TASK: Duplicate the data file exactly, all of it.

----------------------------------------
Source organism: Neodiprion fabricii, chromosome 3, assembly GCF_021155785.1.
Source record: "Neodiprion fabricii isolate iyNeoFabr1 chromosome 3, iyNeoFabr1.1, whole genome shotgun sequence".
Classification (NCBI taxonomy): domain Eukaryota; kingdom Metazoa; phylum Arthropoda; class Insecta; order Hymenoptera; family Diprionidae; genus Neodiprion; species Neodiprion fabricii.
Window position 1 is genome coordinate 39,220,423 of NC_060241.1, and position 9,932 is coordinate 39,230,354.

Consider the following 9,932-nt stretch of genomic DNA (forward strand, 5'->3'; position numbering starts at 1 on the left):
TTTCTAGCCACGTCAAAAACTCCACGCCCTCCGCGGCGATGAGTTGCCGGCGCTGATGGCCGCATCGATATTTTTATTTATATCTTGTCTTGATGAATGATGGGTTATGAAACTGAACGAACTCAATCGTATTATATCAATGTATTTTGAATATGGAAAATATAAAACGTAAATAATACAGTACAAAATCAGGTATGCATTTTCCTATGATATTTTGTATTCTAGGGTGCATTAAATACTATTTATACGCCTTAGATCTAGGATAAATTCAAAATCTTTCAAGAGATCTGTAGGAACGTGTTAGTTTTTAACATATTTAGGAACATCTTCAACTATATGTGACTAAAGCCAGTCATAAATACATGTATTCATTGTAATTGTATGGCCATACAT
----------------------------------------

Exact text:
Source organism: Neodiprion fabricii, chromosome 3, assembly GCF_021155785.1.
Source record: "Neodiprion fabricii isolate iyNeoFabr1 chromosome 3, iyNeoFabr1.1, whole genome shotgun sequence".
Classification (NCBI taxonomy): domain Eukaryota; kingdom Metazoa; phylum Arthropoda; class Insecta; order Hymenoptera; family Diprionidae; genus Neodiprion; species Neodiprion fabricii.
Window position 1 is genome coordinate 39,220,423 of NC_060241.1, and position 9,932 is coordinate 39,230,354.

Consider the following 9,932-nt stretch of genomic DNA (forward strand, 5'->3'; position numbering starts at 1 on the left):
TTTCTAGCCACGTCAAAAACTCCACGCCCTCCGCGGCGATGAGTTGCCGGCGCTGATGGCCGCATCGATATTTTTATTTATATCTTGTCTTGATGAATGATGGGTTATGAAACTGAACGAACTCAATCGTATTATATCAATGTATTTTGAATATGGAAAATATAAAACGTAAATAATACAGTACAAAATCAGGTATGCATTTTCCTATGATATTTTGTATTCTAGGGTGCATTAAATACTATTTATACGCCTTAGATCTAGGATAAATTCAAAATCTTTCAAGAGATCTGTAGGAACGTGTTAGTTTTTAACATATTTAGGAACATCTTCAACTATATGTGACTAAAGCCAGTCATAAATACATGTATTCATTGTAATTGTATGGCCATACAT